Had either brand played the long game and stood behind their inclusive decisions, the tide would eventually have turned in their favor, Jones-Hurst agreed. Similar to trading stocks, one doesn’t cash out at every dip.

“You have to trust and believe in the change that’s coming about and that you will get more gain in the end — and not just financial gain, but brand loyalty, brand awareness and new consumers from an audience segment you might not even have tapped into.”

When risk aversion leads to community abandonment, it becomes clear that a brand’s values do not align with its promises.

“If you really stood by the principles and values of what you were creating, then why would you pull it back?” said Theresa Sarbeng, head of DE&I, North America at Oliver. “It shows who your company is if you're like, ‘oh shoot, we're gonna lose some profit.’”

Lack of accountability breeds “easy” inclusivity

Three years after the business world began to prioritize DE&I, it seems to no longer be viewed as a business essential. According to industry leaders, this reflects a lack of accountability from the industry as well as consumers.

“There have been countless conversations, countless promises [to prioritize DE&I], and I feel like there is a question around accountability,” said Leila Fataar, founder, CEO and CSO of cultural relevancy agency Platform13. “Even in 2020, I thought, ‘Who's going to check all this stuff?’ There was so much promise.”

Nimbus’ Wade argued, “Many of those commitments were a facade, and will continue to be a facade until the consumer decides that it's important to them,” adding that consumers as a whole have not abandoned brands who have failed to meet promises made in 2020.

“[Brands] recognize, ‘they’re not holding our feed to the fire to make sure that we are delivering on those [promises],’” she said. “So they took a tentative step back to see if that would be felt, and when there was no blowback or accountability, now they’re more comfortable with taking two feet back — and they will continue to backtrack.”

Similarly, ABInBev’s earnings took a hit in the aftermath of Bud Light’s controversy, its stock prices have since stabilized to about $2 more per share than their worth in January. And as the controversy has faded, more than 40% of consumers that boycotted the brand in April are more willing to come back to Bud Light.

As brands continue to lack accountability for their actions, people from marginalized communities are most likely to continue to push for inclusive marketing — but their voices are less likely to be heard.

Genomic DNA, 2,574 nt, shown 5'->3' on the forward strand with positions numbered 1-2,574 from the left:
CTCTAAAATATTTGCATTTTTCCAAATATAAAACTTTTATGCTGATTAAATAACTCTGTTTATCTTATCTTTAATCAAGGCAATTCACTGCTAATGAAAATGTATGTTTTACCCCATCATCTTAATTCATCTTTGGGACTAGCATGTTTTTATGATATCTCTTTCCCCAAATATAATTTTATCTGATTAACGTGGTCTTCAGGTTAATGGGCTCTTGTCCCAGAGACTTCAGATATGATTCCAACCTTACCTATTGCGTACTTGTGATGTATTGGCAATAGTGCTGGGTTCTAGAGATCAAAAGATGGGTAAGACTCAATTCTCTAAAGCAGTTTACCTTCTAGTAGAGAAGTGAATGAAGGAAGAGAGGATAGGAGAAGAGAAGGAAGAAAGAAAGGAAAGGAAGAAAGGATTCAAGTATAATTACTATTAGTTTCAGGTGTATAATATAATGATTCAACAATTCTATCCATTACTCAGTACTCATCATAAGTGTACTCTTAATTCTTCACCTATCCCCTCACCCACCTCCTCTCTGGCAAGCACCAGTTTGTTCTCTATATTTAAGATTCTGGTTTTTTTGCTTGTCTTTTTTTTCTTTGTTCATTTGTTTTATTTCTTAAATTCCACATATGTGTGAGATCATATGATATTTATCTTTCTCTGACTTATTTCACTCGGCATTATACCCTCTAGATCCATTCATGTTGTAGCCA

Leaders agreed that while inclusivity has not fallen completely by the wayside, brands have pulled back from taking big risks.

“I wouldn’t say that I see a shift toward less inclusivity, but I see a shift in easy inclusivity,” said Jones-Hurst. “The quick wins were easy — setting a vision, being very vocal about your commitments, setting metrics — and then the hard part comes with the endurance and shared accountability,” said Sarbeng.

Honing in on the right issues

According to Natalie Silverstein, chief innovation officer at influencer marketing agency Collectively, brands are now honing in more carefully on which issues their consumers want them to take a stand on.

“What we saw in 2020 was that every brand was feeling like they needed to comment on everything, and I think that that's definitely shifted — brands have gotten more selective about what they focus on by really hearing their customers,” she said. “There’s not as much of a knee-jerk reaction from brands to say something immediately.”

This strategy has been most noticeable amid the war in Gaza, with very few businesses willing to speak in support of either side. Though it’s a nuanced topic that doesn’t affect every U.S. brand, brands were very quick to risk speaking out in 2022 when the Russia-Ukraine war began.

According to Silverstein, brands that have shifted the ways they react to issues have in fact shown who they want as their customers.

“Seeing these patterns, the smartest marketers are focusing on understanding, ‘Who are my customers of today, who are my customers of tomorrow, what am I trying to communicate through this brand effort and what risk am I willing to take to go there?’”

The great DE&I layoff

As brands grapple with how to react to societal issues around inclusion, they’re grappling with a loss of DE&I leadership.

A Paradigm study found that companies are less likely to have had a DE&I budget or strategy in 2023 as opposed to 2022, though it noted an increase in companies with senior DE&I leaders during that time.

But any uptick in DE&I leadership has been overshadowed by industry-wide layoffs. DE&I roles added 2020 getting cut as early as 2021, with the number of job losses surging in 2022. DE&I professionals were disproportionately laid off in 2022, according to a study from Revelio, and while final stats are not yet available for 2023, anecdotal evidence suggests that DE&I positions have continued to be disproportionately laid off or eliminated amid fears of a recession.